Colton Fox, Pleasant Grove, Utah
Master’s in materials science and engineering
Coding a better world
I realized that I don’t need to follow a certain, set path or have a specific certification to help people. I can use my skills and be a force in the world without looking at what I ‘should be.’ It’s not a certain career or line on your resume that makes you a real force for good; it’s who you are and the experiences you search for as you go. The best way I can effect change is to be in touch with my skills and make myself the strongest tool I can be.
Computer science fulfills what I enjoy most: I can use it to solve problems that I care about, by gaining a bird eye’s view of them and then attacking them with logic and creativity.
Programming allows me to engage my analytical, as well as my artistic side, in a world where I can go as far as I’m willing to stretch my thinking. I was a bit intimidated by coding at first, but now I see that computer science is just so much more than that. I like to think about coding kind of like writing. When you write, you don’t think about the letters and the lines; you think about bringing your ideas to life. That’s what coding is to me — a tool that I can use to realize my dreams for making the world a better place.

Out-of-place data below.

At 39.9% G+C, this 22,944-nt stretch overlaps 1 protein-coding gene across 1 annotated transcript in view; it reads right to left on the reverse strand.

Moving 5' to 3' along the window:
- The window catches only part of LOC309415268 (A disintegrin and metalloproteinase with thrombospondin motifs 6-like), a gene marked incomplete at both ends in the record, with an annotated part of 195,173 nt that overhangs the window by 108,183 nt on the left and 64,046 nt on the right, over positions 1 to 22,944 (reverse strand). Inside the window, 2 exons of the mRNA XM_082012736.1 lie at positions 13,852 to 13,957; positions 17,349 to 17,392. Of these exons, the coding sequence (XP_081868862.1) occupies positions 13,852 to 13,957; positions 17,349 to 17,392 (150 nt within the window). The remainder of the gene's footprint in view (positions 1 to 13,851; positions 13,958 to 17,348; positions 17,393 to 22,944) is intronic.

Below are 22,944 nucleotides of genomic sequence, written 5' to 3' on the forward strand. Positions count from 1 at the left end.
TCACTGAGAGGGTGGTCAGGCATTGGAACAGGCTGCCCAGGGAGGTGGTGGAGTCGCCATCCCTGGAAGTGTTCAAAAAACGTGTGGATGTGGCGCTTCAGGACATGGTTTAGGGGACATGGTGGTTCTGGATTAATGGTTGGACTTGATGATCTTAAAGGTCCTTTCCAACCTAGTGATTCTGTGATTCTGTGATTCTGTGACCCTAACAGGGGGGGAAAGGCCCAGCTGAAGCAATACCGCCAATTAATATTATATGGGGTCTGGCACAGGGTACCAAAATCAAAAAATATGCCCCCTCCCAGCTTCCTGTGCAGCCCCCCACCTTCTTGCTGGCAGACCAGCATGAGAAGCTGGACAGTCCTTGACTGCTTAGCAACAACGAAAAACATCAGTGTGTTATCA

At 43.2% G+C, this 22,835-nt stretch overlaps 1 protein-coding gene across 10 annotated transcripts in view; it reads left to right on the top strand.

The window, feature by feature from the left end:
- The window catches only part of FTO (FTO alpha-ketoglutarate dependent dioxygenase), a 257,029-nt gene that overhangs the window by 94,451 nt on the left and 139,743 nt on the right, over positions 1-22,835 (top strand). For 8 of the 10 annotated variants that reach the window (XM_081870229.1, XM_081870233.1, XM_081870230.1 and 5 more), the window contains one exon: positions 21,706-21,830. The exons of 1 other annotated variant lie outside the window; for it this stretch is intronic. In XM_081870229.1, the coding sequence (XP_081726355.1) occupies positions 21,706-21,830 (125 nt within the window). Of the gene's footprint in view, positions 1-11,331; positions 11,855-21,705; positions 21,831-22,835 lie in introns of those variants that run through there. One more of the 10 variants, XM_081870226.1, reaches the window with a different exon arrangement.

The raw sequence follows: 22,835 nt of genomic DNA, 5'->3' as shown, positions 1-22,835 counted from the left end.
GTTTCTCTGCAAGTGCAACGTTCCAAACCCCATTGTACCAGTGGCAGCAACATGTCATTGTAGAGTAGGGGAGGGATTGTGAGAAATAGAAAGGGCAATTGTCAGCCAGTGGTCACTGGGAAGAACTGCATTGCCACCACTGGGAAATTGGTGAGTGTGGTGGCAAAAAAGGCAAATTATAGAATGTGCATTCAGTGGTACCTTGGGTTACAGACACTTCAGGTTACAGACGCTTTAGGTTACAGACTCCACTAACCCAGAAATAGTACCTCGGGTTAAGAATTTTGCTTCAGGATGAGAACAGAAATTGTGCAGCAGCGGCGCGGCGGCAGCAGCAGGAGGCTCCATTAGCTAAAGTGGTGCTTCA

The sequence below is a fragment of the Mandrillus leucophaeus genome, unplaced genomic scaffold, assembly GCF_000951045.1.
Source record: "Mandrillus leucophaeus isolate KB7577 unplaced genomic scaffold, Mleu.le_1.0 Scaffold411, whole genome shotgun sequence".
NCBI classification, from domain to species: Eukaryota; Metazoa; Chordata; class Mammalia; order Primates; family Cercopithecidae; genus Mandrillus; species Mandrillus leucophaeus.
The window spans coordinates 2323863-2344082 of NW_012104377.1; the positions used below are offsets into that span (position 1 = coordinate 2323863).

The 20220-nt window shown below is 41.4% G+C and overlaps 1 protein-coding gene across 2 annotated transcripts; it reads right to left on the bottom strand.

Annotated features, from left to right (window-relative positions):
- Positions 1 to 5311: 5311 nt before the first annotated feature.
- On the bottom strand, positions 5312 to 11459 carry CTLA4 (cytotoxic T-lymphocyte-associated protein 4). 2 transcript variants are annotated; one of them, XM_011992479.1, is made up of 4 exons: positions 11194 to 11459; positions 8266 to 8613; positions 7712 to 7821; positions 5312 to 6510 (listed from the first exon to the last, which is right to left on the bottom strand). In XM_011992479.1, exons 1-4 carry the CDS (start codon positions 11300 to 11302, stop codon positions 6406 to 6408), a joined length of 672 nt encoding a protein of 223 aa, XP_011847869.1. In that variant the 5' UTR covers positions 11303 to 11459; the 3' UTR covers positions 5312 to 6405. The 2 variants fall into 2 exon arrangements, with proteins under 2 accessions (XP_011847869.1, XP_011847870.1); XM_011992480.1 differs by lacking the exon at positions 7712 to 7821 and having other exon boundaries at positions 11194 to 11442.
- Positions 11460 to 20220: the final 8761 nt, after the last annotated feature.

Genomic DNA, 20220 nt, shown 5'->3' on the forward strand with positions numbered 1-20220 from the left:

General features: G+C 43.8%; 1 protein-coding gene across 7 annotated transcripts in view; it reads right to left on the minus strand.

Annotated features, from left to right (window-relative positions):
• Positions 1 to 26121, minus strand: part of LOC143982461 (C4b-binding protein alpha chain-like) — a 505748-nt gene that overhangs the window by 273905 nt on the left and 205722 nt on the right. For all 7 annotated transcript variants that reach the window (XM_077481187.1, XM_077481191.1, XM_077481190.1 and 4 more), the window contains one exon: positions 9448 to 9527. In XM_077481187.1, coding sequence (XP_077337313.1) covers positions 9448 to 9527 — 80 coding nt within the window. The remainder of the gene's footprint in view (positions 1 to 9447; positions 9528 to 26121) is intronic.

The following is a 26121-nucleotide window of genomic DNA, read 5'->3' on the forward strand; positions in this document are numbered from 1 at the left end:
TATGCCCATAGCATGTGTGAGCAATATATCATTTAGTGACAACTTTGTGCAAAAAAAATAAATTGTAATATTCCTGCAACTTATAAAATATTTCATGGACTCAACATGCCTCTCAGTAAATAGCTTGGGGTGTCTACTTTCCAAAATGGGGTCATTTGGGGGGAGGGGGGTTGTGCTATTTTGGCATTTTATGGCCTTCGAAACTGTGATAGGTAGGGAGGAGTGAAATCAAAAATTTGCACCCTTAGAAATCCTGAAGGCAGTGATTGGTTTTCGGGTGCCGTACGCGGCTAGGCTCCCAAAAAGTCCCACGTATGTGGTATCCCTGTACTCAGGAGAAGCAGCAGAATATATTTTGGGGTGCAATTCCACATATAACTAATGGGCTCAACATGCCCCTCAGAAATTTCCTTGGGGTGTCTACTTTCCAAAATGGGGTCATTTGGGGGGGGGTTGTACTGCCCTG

Kallie Bracken, Australia
Seeing the forest through the trees
I think of my exercise and sports science major as the trees: through that major, I’ve learned the processes involved with the body, different diseases that affect it and how to implement programs to best treat those ailments. I view my second major as the forest that encompasses the many aspects of health, such as law, business, environment and sociology. If you want something or need help, just ask. The worst that can happen is you’ll be told ‘no,’ but the best is that you’ll get what you asked for or at least pointed toward the right direction. That’s been my motto all these years: Try everything at least once; say ‘yes’ to opportunities that are presented to you and see where they go. It’s important to get a breadth of experiences. Then, once you find something you like, get the depth.